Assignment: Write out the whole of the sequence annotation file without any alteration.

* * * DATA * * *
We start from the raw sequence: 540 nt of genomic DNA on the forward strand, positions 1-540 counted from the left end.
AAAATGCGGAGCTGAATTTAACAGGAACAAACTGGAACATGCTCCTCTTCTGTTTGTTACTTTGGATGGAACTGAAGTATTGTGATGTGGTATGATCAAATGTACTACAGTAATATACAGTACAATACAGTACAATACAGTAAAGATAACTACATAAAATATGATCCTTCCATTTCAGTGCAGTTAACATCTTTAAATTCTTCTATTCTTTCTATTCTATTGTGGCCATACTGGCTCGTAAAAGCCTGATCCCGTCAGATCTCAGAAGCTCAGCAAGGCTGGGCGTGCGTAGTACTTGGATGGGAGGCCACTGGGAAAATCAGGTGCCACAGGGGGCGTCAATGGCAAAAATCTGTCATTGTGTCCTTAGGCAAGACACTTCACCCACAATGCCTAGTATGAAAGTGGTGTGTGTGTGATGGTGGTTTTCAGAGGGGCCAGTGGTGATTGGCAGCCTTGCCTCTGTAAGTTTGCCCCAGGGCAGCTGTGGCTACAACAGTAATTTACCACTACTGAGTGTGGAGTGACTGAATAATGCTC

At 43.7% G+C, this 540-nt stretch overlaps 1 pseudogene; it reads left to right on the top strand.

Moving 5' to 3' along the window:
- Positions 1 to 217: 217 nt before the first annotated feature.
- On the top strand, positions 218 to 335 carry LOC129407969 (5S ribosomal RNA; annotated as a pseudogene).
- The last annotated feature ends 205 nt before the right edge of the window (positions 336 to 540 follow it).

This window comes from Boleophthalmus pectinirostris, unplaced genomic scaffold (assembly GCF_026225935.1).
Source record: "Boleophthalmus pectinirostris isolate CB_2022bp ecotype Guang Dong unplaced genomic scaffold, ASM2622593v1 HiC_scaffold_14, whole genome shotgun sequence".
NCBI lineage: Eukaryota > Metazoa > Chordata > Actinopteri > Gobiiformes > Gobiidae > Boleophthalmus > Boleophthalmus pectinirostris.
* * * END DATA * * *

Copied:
We start from the raw sequence: 540 nt of genomic DNA on the forward strand, positions 1-540 counted from the left end.
AAAATGCGGAGCTGAATTTAACAGGAACAAACTGGAACATGCTCCTCTTCTGTTTGTTACTTTGGATGGAACTGAAGTATTGTGATGTGGTATGATCAAATGTACTACAGTAATATACAGTACAATACAGTACAATACAGTAAAGATAACTACATAAAATATGATCCTTCCATTTCAGTGCAGTTAACATCTTTAAATTCTTCTATTCTTTCTATTCTATTGTGGCCATACTGGCTCGTAAAAGCCTGATCCCGTCAGATCTCAGAAGCTCAGCAAGGCTGGGCGTGCGTAGTACTTGGATGGGAGGCCACTGGGAAAATCAGGTGCCACAGGGGGCGTCAATGGCAAAAATCTGTCATTGTGTCCTTAGGCAAGACACTTCACCCACAATGCCTAGTATGAAAGTGGTGTGTGTGTGATGGTGGTTTTCAGAGGGGCCAGTGGTGATTGGCAGCCTTGCCTCTGTAAGTTTGCCCCAGGGCAGCTGTGGCTACAACAGTAATTTACCACTACTGAGTGTGGAGTGACTGAATAATGCTC

At 43.7% G+C, this 540-nt stretch overlaps 1 pseudogene; it reads left to right on the top strand.

Moving 5' to 3' along the window:
- Positions 1 to 217: 217 nt before the first annotated feature.
- On the top strand, positions 218 to 335 carry LOC129407969 (5S ribosomal RNA; annotated as a pseudogene).
- The last annotated feature ends 205 nt before the right edge of the window (positions 336 to 540 follow it).

This window comes from Boleophthalmus pectinirostris, unplaced genomic scaffold (assembly GCF_026225935.1).
Source record: "Boleophthalmus pectinirostris isolate CB_2022bp ecotype Guang Dong unplaced genomic scaffold, ASM2622593v1 HiC_scaffold_14, whole genome shotgun sequence".
NCBI lineage: Eukaryota > Metazoa > Chordata > Actinopteri > Gobiiformes > Gobiidae > Boleophthalmus > Boleophthalmus pectinirostris.